Stop and think! When was the last time you told the cashier at the store that you DID NOT want the plastic bag? Most plastic waste that are strewn around can be attributed to the packaging of goods we use daily like toothpastes, shampoos, milk and vegetables. As online shopping becomes popular, plastic, card board and thermacol invade our daily lives. Some plastic is indeed recycled, but that is miniscule compared to the overall use. What can be a sustainable option available to combat this vermin? ‘Bioplastics’ it seems, and thank god it has arrived just on time!
These new age plastics called ‘bioplastic’ (BP) are derived from renewable biomass sources — aka vegetable fats, oils and corn starch. BP can be made from agricultural by-products or reused plastic bottles. They do not use as much fossil fuels (or petrochemicals) like common plastics. Hence they tend to produce less greenhouse gases in their life cycle. BPs are composed of starches, cellulose, biopolymers, and a variety of other materials. ‘Global Bioplastics Market 2016-2020,’ forecast the global BPs market to have a compound annual growth rate exceeding 29% by 2020. This is great news for global sustainability and heralds a new dawn for a world that will be less dependent on conventional plastic.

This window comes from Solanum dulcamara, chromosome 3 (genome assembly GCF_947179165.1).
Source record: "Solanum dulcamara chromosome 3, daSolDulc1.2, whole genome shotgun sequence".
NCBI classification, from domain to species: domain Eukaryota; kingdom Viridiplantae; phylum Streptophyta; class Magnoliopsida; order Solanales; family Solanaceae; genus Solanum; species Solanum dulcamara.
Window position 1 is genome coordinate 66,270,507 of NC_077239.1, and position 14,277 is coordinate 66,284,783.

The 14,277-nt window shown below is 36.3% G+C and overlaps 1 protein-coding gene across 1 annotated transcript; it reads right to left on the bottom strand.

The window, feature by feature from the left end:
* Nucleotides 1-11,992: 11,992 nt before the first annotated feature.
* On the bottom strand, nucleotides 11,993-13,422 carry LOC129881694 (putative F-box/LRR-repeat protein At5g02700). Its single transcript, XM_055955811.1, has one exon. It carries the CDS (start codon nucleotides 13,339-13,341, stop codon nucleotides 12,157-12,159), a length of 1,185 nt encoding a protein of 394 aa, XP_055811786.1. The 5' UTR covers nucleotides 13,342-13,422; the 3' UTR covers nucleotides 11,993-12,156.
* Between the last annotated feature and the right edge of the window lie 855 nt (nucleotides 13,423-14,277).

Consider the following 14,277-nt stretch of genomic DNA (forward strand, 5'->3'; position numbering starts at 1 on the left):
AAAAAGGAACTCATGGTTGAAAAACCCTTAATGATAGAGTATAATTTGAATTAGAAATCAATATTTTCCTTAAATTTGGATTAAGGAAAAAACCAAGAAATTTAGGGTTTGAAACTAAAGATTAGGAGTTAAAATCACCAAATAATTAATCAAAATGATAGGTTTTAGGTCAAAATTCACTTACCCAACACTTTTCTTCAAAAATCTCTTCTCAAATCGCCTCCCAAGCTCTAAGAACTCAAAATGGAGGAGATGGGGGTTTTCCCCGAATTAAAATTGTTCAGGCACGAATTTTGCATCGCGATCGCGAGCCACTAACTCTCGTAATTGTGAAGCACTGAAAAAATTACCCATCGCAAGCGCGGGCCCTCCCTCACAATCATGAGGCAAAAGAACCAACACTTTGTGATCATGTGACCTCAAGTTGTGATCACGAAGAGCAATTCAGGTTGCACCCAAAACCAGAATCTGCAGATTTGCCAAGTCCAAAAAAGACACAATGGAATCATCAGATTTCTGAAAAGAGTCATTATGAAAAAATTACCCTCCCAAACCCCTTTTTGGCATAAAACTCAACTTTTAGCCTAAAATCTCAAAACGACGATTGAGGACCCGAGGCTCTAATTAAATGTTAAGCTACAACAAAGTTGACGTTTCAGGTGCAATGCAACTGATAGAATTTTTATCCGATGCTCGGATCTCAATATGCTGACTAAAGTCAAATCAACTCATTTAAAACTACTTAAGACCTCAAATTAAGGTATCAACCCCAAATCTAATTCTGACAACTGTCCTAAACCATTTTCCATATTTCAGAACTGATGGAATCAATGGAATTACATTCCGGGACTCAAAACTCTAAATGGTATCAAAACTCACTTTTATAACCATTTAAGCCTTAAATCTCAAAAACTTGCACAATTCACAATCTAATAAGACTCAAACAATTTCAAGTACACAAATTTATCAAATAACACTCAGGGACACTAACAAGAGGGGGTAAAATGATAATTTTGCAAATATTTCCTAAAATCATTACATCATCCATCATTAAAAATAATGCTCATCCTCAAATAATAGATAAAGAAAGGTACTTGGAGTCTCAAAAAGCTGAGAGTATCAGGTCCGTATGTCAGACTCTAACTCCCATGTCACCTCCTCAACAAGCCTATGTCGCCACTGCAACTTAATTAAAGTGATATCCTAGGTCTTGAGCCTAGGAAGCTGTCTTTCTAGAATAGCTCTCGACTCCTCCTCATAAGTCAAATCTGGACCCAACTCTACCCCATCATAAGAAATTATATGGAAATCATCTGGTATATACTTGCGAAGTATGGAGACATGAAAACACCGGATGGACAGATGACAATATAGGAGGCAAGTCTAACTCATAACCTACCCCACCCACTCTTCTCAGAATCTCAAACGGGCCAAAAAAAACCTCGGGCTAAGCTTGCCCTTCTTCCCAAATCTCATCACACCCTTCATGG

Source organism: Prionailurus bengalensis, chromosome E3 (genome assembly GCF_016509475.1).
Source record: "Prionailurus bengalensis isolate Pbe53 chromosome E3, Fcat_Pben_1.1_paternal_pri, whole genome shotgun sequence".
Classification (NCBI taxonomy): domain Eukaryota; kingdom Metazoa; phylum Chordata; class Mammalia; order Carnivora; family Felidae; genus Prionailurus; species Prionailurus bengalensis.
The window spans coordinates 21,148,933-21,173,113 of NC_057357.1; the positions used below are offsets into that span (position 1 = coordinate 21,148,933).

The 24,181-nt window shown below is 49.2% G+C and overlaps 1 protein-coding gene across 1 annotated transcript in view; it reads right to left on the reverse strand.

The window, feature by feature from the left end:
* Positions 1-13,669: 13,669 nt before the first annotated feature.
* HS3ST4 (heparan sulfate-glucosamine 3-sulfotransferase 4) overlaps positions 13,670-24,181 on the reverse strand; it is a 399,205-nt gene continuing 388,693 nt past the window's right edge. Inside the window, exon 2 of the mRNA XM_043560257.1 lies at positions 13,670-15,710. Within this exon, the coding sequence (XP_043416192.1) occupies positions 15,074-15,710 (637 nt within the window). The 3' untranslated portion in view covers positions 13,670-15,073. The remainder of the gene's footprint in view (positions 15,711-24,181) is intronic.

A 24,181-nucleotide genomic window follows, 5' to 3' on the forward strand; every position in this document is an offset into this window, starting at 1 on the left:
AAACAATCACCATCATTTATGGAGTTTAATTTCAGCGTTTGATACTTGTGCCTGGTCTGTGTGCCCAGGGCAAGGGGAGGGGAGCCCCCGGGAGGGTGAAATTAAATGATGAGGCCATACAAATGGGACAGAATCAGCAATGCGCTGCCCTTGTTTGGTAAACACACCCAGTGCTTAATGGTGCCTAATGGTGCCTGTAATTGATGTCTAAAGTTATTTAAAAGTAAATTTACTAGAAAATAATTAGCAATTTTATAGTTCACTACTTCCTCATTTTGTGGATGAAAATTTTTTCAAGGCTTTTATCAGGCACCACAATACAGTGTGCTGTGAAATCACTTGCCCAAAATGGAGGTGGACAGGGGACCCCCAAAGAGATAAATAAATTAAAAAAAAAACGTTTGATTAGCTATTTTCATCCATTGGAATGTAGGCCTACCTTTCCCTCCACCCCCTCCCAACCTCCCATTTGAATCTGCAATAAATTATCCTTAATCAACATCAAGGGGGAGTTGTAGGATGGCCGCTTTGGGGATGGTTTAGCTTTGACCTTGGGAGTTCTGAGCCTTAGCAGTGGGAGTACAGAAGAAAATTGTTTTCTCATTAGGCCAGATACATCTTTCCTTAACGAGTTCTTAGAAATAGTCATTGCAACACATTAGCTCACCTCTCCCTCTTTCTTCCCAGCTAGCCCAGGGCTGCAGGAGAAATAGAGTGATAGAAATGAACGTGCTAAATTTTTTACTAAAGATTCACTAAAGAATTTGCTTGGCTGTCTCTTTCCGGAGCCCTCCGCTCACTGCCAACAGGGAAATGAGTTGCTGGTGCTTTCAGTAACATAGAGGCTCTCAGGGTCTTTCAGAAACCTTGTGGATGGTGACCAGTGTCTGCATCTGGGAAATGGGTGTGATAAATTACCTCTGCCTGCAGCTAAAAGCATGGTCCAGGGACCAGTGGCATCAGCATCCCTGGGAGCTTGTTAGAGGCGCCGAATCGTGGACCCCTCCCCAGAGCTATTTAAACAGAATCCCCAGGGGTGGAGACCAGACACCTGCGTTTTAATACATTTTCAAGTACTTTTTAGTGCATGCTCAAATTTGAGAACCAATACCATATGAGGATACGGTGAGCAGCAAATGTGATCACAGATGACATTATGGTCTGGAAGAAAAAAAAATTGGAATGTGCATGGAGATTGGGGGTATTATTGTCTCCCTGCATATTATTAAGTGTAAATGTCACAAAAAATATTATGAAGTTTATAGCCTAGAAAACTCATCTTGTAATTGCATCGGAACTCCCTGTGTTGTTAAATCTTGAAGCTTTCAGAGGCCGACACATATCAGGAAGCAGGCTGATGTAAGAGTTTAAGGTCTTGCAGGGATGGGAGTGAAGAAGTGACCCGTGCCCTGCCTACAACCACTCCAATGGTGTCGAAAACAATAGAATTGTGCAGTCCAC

There has been a surge in interest to fund the search for new and alternate bio-based renewable materials. Scientists are looking among grasses, trees and plants, as well as meat, organic materials and animal tissues that get decomposed by microorganisms. Several biodegradable starch-based plastics have become dramatically prominent since they break down by approximately 65% within three months! Compare this to the usual 500+ years for conventional plastics and you will be stunned by the discovery. Suddenly we seem to have a solution for disposing plastic waste in an eco-friendly way.
More than 25% of consumers in a 2015 global consumer survey were of the opinion that food packaging vendors should concentrate more on the development of ‘green packaging’ products. On their part, governments encourage the purchase of sustainable and eco-friendly products by consumers. Besides legislations that curb the use of traditional plastics, governments around the world are offering incentives such as tax exemptions and certifications to promote, produce and consume ‘green’ materials. These factors are combining to force a discernible shift among plastic manufacturers to aggressively spend on research for BP alternatives based on renewable sources.
Millennial consumers are more aware about environmental degradation, global warming and climate change and they actively participate in measures to reduce their carbon footprints.
Governments worldwide are also becoming more committed to legislate anti-pollution laws. The increasing demand from consumers for eco-friendly packaging is compelling manufacturers and packaging vendors toward BP packaging. There seems to be a formidable alignment of forces to drive the change for better plastics. So the next time you click on the web site or add an item to the cart in the corner store, stop and think of the packaging on the product — you will become a conscious consumer!